Tonight: Yeasayer at Neumos, Josh Rouse at the Triple Door

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Yeasayer, with Sleigh Bells. Neumos, 925 E. Pike St., 709-9467. 8 p.m. Sold out. Brooklyn's Yeasayer released their arty, psychedelic debut All Hours Cymbals to rave reviews in 2007, but it was their sophomore record, February's Odd Blood, that rocketed them to the huge wave of popularity they're currently riding. Odd Blood is Yeasayer's stab at making a pop record - songs like "O.N.E." have high-gloss sounds and immediately catchy choruses - but with its mesh of Middle Eastern, 80s, disco, and African influences, it's far more experimental than Top 40. Weird and expensive-looking music videos for "Ambling Alp" and "O.N.E." have gone viral, completing Odd Blood's sleek pop package. It's all proved to be a winning formula, too - Seattle's been in a frenzy lately trying to find last minute tickets to this beyond sold out show. ERIN K. THOMPSON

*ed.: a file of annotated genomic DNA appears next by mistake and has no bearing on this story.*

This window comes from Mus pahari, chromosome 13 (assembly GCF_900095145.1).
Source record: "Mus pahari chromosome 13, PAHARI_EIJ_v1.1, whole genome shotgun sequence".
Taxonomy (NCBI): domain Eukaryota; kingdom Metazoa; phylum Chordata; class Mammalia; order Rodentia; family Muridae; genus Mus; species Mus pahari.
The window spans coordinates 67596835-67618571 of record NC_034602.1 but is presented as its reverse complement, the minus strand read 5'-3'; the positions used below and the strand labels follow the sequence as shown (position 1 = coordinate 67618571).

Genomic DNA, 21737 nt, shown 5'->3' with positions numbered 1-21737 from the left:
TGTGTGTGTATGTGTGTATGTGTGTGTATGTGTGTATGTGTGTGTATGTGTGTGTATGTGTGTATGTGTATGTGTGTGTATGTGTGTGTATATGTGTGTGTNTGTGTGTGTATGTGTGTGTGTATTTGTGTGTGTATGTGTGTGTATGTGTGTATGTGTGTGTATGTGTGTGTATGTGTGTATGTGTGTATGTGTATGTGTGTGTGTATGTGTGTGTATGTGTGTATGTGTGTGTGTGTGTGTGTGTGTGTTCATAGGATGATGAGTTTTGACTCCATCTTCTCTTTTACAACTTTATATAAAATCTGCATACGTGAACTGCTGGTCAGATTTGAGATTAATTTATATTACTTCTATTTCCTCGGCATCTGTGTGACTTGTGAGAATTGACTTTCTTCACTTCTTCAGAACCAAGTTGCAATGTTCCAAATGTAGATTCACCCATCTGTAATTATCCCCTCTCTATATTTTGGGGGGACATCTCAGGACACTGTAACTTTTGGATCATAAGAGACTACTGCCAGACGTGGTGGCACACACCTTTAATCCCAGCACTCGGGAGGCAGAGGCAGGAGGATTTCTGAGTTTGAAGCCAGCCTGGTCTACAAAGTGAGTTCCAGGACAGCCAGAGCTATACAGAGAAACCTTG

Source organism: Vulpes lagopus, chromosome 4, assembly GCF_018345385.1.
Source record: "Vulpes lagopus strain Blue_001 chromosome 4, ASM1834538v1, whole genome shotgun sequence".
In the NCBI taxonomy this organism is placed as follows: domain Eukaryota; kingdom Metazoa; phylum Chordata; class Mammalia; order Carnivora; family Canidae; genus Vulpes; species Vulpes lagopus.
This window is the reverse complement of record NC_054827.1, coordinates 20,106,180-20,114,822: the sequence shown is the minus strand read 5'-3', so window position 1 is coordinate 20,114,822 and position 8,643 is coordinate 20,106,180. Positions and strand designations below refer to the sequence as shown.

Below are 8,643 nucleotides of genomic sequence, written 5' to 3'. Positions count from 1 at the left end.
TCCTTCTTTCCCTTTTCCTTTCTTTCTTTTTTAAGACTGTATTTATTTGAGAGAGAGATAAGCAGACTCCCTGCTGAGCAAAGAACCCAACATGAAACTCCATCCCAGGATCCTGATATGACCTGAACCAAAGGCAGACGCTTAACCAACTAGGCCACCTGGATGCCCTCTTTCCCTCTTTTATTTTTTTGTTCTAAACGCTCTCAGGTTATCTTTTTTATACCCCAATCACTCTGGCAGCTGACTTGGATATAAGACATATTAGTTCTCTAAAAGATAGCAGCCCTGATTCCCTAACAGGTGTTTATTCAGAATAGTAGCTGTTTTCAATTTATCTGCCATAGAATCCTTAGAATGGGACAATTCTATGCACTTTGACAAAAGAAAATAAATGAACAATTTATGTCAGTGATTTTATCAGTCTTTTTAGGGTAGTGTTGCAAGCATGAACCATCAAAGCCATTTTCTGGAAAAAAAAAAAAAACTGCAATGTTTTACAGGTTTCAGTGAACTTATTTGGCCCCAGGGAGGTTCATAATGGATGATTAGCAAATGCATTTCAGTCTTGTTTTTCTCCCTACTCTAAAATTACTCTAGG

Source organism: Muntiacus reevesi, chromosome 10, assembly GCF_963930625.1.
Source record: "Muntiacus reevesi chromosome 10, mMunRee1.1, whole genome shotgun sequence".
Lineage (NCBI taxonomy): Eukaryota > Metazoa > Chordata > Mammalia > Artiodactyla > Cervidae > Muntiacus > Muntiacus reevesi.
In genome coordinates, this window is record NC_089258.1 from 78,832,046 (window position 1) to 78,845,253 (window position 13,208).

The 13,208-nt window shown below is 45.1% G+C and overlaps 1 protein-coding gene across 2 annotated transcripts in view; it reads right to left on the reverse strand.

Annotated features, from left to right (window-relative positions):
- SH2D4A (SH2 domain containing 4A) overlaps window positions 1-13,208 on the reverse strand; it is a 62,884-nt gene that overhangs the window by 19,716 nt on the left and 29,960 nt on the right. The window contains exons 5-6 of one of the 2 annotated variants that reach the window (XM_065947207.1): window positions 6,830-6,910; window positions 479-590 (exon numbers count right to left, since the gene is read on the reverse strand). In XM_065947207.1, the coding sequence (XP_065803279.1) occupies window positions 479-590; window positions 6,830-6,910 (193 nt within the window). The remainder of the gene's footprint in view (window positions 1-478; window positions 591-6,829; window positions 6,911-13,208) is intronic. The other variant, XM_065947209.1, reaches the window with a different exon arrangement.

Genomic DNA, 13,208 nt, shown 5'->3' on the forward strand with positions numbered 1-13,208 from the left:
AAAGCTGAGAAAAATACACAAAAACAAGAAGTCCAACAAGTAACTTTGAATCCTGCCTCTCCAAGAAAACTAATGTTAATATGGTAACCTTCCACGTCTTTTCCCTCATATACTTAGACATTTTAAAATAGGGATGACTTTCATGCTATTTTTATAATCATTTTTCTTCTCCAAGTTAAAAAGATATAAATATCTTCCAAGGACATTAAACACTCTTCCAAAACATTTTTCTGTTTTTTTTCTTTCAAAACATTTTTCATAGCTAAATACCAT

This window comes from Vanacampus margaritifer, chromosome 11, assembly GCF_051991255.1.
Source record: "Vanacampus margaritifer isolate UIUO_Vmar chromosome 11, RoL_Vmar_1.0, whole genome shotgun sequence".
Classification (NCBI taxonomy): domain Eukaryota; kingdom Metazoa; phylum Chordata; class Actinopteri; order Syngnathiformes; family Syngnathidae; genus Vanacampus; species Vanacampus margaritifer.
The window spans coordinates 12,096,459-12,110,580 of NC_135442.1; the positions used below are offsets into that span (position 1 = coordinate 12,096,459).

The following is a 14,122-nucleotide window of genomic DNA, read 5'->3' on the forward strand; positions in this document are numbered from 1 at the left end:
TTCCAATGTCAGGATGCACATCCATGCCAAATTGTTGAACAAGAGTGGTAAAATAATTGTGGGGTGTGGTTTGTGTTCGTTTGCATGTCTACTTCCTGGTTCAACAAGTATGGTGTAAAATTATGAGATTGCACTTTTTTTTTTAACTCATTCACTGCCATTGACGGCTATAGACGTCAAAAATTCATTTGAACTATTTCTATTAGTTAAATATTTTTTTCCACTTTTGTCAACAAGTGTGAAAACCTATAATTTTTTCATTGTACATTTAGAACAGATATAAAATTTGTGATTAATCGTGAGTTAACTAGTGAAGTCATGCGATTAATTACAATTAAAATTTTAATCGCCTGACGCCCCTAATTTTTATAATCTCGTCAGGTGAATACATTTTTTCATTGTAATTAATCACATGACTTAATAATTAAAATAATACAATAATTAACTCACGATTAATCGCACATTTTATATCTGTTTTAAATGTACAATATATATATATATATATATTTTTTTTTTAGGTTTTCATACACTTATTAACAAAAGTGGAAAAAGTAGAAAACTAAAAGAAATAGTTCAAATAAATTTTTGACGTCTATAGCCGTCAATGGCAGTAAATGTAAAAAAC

Josh Rouse. Triple Door, 216 Union St., 838-4333. 7:30 p.m. $20. All ages. There's a fine line between being totally, undeniably smooth and over the top schmaltzy, especially with singer-songwriters. Thankfully, Josh Rouse sits on the effortlessly smooth side of the fence. Originally from Nebraska, Rouse relocated to Spain 5 years ago for a change of scenery, and watching the infusion of a slow, quiet life in a small Spanish village into his intimate, folky repertoire has been like watching an artist gain a brand new voice. Yes, "guy from Nebraska goes Latin-influenced" looks pretty awkward on paper, but Rouse's obvious love for music and playful attitude (as well as drawing from a well of influences that include Paul Simon's world-aware folk and the supple bossa nova of Joao Gilberto) results in some pretty vibrant, eclectic music. GREGORY FRANKLIN

 
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